Deflation and Your Portfolio
This week’s blog is on deflation and the potential effect on your portfolio. First, a look at how the market performed for the week, then some key points to note from the market’s performance, and finally, some things for you to consider based on the week’s activities.
What happened this week?
For the week ending on Friday February 20, 2015 the Dow (DJIA – green/blue line) closed at 18,144.29 (+0.75%), the NASDAQ (orange line) closed at 4,955.97 (+1.7%), and the S&P 500 (red line) closed at 2,110.30 (+0.8%).
Graph courtesy of Fidelity Investments. Feb 16 , 2015 to Feb 20, 2015.
The U.S. stock market ended the week on a positive note for the third week in a row. The stock market continues to be boosted by positive news from Europe. Greece was granted a 4 month extension on their bailout loan, which was due to expire February 28 and had many investors worldwide nervously anticipating an extension. In addition, the ceasefire in the Ukraine appears to be holding, though a bit tenuously. In short, the stock market is on shaky legs!
What does it mean? (Key things to note)
With the Greek debt temporarily in investor’s rearview mirrors, oil prices kind of holding steady (or at least not plummeting at alarming rates!), and fingers crossed on the ceasefire holding up in Ukraine, another issue has become apparent. The threat of Deflation.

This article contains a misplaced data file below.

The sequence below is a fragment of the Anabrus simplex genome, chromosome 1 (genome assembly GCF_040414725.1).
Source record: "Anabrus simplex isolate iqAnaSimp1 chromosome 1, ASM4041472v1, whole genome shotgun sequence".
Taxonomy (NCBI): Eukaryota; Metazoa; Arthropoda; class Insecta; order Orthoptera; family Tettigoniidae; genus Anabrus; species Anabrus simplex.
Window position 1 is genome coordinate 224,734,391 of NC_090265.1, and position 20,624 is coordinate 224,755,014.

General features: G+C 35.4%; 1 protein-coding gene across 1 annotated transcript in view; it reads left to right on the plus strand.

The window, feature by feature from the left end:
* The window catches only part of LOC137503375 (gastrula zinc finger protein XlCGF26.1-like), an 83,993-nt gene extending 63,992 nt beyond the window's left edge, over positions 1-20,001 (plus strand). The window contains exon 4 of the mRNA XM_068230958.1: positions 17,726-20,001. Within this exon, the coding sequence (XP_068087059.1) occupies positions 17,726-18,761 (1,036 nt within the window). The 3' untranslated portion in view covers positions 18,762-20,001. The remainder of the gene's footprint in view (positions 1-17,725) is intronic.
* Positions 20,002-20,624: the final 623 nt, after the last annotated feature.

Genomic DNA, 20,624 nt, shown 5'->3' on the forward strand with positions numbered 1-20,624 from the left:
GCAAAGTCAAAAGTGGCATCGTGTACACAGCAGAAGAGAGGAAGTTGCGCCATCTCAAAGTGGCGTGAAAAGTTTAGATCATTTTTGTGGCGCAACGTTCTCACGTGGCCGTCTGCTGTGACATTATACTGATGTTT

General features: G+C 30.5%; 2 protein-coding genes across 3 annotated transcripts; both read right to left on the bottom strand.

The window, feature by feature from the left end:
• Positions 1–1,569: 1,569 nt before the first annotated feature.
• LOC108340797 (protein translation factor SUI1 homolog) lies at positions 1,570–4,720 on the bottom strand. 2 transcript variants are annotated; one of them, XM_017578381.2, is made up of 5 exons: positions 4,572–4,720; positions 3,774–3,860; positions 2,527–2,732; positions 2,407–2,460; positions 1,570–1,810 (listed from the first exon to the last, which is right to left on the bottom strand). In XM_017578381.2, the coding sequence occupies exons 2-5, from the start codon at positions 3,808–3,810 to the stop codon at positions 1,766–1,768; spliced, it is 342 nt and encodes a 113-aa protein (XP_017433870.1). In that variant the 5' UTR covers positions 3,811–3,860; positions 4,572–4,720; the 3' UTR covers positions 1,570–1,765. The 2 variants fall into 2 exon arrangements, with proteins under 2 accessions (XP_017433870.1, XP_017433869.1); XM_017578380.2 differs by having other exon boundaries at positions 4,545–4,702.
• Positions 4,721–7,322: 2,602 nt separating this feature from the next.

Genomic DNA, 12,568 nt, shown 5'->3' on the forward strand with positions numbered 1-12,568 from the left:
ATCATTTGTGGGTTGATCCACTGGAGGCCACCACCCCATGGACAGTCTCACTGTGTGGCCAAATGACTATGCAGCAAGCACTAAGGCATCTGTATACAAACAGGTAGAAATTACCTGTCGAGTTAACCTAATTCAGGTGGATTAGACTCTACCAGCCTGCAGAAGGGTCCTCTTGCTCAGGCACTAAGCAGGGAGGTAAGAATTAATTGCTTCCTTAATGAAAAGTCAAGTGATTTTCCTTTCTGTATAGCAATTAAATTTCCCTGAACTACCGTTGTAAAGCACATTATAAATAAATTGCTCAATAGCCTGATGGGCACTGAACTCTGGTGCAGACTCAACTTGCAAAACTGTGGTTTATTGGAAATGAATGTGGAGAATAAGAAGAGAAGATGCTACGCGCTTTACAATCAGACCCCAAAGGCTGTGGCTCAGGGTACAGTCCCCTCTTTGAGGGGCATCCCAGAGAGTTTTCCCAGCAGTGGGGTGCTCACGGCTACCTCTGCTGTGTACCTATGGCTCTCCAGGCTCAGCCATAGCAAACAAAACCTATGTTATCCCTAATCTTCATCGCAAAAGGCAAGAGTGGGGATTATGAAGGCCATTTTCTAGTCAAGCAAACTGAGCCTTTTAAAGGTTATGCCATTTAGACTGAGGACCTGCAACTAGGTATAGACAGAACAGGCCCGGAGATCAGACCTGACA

Deflation is when an economy experiences lowering prices. For the past few months, we have seen the price of oil plummet, and along with the oil of price, other prices have fallen too. You may be surprised to find that deflation is something that economists are worried about, and that you should worry about as well. In my previous blog titled “The Rebalancing Act” I talked about the domino effect that plummeting oil prices will have on companies, all the way down to you and me remaining employed. That domino effect is the reason deflation is a concern to economists, and should concern you as an investor. As companies’ profits decline because of falling prices, the return from their stock and other investment instruments will also decline, and become less attractive to investors. This leads to a decline in stock prices and portfolio values. So you see, there is plenty for us to be concerned about with respect to Deflation.
What steps should you take?
It is important to note that in the U.S. most Deflation scares have turned out to be false. Keeping that in mind, a few strategies to adopt for a deflationary environment include increasing government bond holdings and reducing your exposure to stocks and mutual funds of highly leveraged companies i.e. companies with a lot of debt and little cash. Yields from government bonds and other fixed income investments become more attractive in comparison to the falling prices of stocks, and investments with a lot of debt are sensitive to a deflationary environment as profits decline and the ability to repay loans becomes harder.
There is no need for drastic change, but it does not hurt to review your portfolio and see how your investments would respond in a deflationary environment.